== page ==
Virus evolution and emergence
Most infectious diseases arise in humans because a virus has jumped from an animal host into the human population. These include the devastating West African Ebola virus outbreak. With increased urbanisation and climate change, we can expect this to happen more frequently, but to trigger an epidemic, the disease must first evolve to be able to spread from human to human, many of these host-jumping viruses can’t do this. Dr Geoghegan’s research uses statistical and evolutionary models to discover how certain biological features of viruses can be used to accurately predict the risk of epidemics from new and emerging diseases. Her work has identified which types of viruses are likely to spread between humans and cause epidemics, and under what conditions.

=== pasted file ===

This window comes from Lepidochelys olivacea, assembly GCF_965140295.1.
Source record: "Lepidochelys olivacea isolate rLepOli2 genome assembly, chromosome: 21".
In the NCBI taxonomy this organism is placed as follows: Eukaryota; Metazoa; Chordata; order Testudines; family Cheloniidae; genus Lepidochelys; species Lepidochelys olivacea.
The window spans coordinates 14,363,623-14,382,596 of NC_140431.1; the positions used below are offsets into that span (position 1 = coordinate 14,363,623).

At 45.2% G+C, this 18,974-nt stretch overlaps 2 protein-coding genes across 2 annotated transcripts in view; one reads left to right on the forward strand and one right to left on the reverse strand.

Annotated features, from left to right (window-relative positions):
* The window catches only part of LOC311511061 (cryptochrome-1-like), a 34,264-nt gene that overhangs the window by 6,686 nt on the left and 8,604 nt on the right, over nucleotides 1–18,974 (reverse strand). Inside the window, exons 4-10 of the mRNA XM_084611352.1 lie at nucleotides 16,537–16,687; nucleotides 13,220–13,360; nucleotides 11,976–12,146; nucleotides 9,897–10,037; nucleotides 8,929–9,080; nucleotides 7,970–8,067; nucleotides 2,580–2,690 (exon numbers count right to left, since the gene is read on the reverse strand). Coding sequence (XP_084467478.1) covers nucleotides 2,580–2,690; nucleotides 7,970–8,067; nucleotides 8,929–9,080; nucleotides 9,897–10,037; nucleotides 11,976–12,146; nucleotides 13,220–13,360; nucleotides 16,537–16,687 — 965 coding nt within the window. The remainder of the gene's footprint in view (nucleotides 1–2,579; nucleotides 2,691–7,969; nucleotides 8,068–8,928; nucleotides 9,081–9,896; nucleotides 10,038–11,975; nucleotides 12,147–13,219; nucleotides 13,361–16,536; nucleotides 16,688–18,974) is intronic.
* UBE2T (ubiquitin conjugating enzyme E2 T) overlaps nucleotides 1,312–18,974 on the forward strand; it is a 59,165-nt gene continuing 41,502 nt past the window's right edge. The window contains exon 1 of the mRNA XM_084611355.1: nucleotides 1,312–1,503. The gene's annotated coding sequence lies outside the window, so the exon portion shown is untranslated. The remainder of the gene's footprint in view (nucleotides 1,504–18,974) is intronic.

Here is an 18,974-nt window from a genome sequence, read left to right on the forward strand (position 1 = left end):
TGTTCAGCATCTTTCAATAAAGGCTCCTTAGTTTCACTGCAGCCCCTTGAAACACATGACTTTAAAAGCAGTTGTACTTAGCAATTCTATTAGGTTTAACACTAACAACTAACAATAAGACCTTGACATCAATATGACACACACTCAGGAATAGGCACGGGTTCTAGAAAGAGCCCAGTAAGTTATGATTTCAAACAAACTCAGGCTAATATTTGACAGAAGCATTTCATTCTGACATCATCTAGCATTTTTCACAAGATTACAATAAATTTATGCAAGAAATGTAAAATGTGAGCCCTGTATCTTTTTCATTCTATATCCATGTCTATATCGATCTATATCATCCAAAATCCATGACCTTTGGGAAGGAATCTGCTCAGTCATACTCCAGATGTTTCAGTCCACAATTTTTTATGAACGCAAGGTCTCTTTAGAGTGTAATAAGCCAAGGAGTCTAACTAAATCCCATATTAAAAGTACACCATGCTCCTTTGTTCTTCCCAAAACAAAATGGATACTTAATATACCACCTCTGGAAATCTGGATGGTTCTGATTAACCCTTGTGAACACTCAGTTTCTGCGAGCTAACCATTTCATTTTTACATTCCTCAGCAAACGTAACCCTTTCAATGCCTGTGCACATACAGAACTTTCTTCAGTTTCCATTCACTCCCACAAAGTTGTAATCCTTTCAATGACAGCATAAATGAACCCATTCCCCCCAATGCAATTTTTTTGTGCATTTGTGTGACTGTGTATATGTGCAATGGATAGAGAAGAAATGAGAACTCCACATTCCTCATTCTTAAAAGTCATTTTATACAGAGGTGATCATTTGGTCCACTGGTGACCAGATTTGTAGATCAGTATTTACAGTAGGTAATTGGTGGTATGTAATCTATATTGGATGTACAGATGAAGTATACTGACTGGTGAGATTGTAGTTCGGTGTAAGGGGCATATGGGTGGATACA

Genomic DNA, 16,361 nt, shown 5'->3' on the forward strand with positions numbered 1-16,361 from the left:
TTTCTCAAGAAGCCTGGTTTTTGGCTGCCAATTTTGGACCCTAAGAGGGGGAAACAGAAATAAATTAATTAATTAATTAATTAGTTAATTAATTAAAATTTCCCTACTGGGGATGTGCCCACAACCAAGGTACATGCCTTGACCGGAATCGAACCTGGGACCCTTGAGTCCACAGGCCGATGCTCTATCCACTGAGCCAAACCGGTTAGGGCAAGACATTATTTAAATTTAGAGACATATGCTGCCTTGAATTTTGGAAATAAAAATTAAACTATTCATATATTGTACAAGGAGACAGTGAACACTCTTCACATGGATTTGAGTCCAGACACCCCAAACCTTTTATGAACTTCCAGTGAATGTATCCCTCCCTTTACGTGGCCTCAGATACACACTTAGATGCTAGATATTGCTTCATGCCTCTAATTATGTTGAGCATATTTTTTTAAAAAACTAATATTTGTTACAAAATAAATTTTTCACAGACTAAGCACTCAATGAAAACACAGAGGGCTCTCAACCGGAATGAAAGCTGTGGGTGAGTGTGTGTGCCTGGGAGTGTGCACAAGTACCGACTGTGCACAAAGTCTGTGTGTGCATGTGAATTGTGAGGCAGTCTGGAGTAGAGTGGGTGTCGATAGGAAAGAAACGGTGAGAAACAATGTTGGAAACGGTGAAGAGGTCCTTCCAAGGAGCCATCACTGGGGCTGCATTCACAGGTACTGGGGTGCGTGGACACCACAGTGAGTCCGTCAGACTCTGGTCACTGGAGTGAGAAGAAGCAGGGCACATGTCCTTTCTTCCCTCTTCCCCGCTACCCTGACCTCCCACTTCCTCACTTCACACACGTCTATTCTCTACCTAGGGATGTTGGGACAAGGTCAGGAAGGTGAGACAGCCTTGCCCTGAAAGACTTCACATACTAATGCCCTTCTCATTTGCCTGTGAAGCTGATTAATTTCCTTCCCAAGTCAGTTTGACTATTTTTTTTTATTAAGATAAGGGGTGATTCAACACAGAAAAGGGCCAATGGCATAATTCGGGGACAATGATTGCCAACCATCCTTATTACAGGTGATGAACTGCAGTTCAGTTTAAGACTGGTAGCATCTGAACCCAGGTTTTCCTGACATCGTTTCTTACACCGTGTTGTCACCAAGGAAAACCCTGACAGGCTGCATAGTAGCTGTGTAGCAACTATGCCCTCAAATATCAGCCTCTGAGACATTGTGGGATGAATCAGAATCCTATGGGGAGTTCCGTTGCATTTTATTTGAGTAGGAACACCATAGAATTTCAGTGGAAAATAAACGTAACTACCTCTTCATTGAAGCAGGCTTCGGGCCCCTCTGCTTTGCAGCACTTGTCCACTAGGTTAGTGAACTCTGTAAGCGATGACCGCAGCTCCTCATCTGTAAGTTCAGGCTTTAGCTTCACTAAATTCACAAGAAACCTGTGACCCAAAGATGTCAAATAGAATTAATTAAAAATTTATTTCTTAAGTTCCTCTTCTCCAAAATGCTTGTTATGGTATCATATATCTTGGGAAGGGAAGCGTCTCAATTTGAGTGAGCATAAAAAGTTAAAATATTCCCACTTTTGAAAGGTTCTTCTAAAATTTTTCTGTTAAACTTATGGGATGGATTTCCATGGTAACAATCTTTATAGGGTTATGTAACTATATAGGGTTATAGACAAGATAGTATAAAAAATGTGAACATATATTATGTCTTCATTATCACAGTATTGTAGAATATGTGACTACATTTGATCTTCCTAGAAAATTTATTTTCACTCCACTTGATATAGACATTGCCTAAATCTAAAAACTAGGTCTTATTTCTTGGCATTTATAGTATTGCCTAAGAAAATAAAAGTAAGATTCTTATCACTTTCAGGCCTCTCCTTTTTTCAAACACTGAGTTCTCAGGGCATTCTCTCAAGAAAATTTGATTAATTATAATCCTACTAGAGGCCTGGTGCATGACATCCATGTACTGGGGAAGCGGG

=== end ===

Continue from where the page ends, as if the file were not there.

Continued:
Jemma has been an invited author for the science magazine ‘Australasian Science’, and she was the lead organiser of the Sydney Science Festival event at Macquarie University, entitled “The Great Evolutionary Arms Race: Emerging Pathogens and the Rise of the Superbugs”. She is also proud of her work with the HIV educational programme, Deep Griha, in India, enabling the community to be better equipped with knowledge about HIV prevention.